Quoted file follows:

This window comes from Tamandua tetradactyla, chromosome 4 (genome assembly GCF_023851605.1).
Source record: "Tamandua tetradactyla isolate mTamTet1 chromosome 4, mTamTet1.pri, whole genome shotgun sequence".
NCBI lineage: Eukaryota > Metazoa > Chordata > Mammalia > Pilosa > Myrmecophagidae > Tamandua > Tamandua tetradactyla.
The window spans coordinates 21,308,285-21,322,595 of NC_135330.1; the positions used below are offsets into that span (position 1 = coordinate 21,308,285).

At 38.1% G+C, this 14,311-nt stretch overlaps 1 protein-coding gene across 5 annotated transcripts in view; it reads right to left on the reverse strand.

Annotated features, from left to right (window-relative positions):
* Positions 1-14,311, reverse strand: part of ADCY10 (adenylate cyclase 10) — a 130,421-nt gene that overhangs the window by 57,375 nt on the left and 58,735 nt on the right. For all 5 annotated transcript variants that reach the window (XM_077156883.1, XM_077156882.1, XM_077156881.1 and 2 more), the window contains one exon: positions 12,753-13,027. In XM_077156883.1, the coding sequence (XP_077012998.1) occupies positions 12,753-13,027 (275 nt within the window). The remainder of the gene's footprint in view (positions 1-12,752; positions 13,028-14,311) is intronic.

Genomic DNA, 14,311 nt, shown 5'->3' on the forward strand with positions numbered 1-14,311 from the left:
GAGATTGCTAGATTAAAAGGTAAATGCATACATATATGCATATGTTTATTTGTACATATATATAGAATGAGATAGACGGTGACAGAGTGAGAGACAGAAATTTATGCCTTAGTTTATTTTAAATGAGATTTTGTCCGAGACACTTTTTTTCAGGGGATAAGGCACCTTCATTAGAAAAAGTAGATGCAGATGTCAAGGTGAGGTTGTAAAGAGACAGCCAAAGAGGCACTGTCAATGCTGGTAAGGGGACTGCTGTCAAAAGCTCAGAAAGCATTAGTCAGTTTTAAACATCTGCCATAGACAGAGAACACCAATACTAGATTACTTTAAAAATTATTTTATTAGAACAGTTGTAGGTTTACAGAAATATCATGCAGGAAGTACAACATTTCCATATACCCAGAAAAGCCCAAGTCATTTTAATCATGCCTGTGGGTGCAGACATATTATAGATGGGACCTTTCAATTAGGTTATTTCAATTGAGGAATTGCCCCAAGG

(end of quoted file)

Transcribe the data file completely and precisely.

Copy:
This window comes from Tamandua tetradactyla, chromosome 4 (genome assembly GCF_023851605.1).
Source record: "Tamandua tetradactyla isolate mTamTet1 chromosome 4, mTamTet1.pri, whole genome shotgun sequence".
NCBI lineage: Eukaryota > Metazoa > Chordata > Mammalia > Pilosa > Myrmecophagidae > Tamandua > Tamandua tetradactyla.
The window spans coordinates 21,308,285-21,322,595 of NC_135330.1; the positions used below are offsets into that span (position 1 = coordinate 21,308,285).

At 38.1% G+C, this 14,311-nt stretch overlaps 1 protein-coding gene across 5 annotated transcripts in view; it reads right to left on the reverse strand.

Annotated features, from left to right (window-relative positions):
* Positions 1-14,311, reverse strand: part of ADCY10 (adenylate cyclase 10) — a 130,421-nt gene that overhangs the window by 57,375 nt on the left and 58,735 nt on the right. For all 5 annotated transcript variants that reach the window (XM_077156883.1, XM_077156882.1, XM_077156881.1 and 2 more), the window contains one exon: positions 12,753-13,027. In XM_077156883.1, the coding sequence (XP_077012998.1) occupies positions 12,753-13,027 (275 nt within the window). The remainder of the gene's footprint in view (positions 1-12,752; positions 13,028-14,311) is intronic.

Genomic DNA, 14,311 nt, shown 5'->3' on the forward strand with positions numbered 1-14,311 from the left:
GAGATTGCTAGATTAAAAGGTAAATGCATACATATATGCATATGTTTATTTGTACATATATATAGAATGAGATAGACGGTGACAGAGTGAGAGACAGAAATTTATGCCTTAGTTTATTTTAAATGAGATTTTGTCCGAGACACTTTTTTTCAGGGGATAAGGCACCTTCATTAGAAAAAGTAGATGCAGATGTCAAGGTGAGGTTGTAAAGAGACAGCCAAAGAGGCACTGTCAATGCTGGTAAGGGGACTGCTGTCAAAAGCTCAGAAAGCATTAGTCAGTTTTAAACATCTGCCATAGACAGAGAACACCAATACTAGATTACTTTAAAAATTATTTTATTAGAACAGTTGTAGGTTTACAGAAATATCATGCAGGAAGTACAACATTTCCATATACCCAGAAAAGCCCAAGTCATTTTAATCATGCCTGTGGGTGCAGACATATTATAGATGGGACCTTTCAATTAGGTTATTTCAATTGAGGAATTGCCCCAAGG